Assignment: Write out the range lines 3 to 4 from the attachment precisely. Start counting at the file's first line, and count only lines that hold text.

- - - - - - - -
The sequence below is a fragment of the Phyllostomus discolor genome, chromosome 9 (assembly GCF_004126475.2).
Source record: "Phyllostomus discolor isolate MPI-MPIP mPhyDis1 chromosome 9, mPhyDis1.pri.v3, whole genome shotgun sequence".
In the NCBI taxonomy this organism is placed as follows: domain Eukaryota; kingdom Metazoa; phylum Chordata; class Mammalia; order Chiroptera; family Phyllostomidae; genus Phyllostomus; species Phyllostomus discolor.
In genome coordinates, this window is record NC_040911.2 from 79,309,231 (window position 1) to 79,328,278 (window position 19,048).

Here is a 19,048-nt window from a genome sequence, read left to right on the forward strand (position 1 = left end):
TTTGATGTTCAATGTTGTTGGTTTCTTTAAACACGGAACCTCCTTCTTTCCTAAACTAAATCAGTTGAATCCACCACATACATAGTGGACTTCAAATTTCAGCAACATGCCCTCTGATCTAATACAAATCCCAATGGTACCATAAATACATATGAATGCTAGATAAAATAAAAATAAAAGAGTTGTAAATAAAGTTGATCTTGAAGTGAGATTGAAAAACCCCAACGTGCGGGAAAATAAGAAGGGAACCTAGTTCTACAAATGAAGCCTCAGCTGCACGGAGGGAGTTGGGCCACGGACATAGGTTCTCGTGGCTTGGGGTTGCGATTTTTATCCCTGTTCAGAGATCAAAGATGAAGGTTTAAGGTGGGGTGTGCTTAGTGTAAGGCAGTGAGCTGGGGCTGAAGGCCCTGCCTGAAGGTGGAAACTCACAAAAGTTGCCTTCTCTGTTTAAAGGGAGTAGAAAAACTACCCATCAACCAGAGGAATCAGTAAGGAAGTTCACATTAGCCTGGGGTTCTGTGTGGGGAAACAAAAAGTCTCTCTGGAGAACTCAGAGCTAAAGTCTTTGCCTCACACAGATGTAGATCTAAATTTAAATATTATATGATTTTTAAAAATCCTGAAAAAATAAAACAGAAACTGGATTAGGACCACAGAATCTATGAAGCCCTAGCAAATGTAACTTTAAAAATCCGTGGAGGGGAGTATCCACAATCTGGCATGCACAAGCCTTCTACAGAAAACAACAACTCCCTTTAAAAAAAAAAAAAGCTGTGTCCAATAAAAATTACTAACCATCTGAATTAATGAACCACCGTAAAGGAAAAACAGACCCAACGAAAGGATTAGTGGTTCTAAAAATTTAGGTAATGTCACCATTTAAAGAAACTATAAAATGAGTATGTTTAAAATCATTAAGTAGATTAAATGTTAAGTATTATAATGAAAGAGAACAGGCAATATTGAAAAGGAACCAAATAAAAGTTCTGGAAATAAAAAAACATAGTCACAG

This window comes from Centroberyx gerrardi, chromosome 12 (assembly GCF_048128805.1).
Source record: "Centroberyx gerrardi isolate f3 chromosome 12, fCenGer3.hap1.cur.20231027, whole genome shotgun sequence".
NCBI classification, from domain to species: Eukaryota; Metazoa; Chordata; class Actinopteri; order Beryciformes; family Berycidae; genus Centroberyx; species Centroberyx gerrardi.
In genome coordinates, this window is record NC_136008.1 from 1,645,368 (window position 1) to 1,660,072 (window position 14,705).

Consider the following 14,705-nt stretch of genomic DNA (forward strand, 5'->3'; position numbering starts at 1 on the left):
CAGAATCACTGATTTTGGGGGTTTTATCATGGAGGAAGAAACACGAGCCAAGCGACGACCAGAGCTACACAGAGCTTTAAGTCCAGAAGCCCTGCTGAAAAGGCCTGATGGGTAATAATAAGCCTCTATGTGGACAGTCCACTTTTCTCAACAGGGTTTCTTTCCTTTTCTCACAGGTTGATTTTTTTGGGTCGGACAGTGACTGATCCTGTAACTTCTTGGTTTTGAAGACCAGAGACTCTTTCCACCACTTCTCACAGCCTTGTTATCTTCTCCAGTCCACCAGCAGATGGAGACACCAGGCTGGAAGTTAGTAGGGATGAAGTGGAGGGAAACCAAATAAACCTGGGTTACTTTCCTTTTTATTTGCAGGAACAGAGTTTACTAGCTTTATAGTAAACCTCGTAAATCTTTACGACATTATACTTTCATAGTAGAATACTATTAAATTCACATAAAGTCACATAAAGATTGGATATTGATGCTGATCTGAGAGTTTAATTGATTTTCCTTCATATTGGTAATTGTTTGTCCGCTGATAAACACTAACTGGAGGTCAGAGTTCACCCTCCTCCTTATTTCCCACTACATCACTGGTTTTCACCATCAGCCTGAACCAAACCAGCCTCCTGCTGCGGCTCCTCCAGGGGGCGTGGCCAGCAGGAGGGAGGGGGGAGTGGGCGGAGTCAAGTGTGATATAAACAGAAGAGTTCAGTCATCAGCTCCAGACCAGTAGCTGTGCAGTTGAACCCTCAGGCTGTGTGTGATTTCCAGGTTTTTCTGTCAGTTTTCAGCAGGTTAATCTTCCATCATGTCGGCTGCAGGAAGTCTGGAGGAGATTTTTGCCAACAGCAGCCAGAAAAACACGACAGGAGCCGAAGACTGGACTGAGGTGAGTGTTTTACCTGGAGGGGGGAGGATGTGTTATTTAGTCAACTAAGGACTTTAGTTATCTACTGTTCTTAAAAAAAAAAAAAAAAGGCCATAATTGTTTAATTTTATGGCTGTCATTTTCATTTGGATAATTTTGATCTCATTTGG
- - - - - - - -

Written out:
In the NCBI taxonomy this organism is placed as follows: domain Eukaryota; kingdom Metazoa; phylum Chordata; class Mammalia; order Chiroptera; family Phyllostomidae; genus Phyllostomus; species Phyllostomus discolor.
In genome coordinates, this window is record NC_040911.2 from 79,309,231 (window position 1) to 79,328,278 (window position 19,048).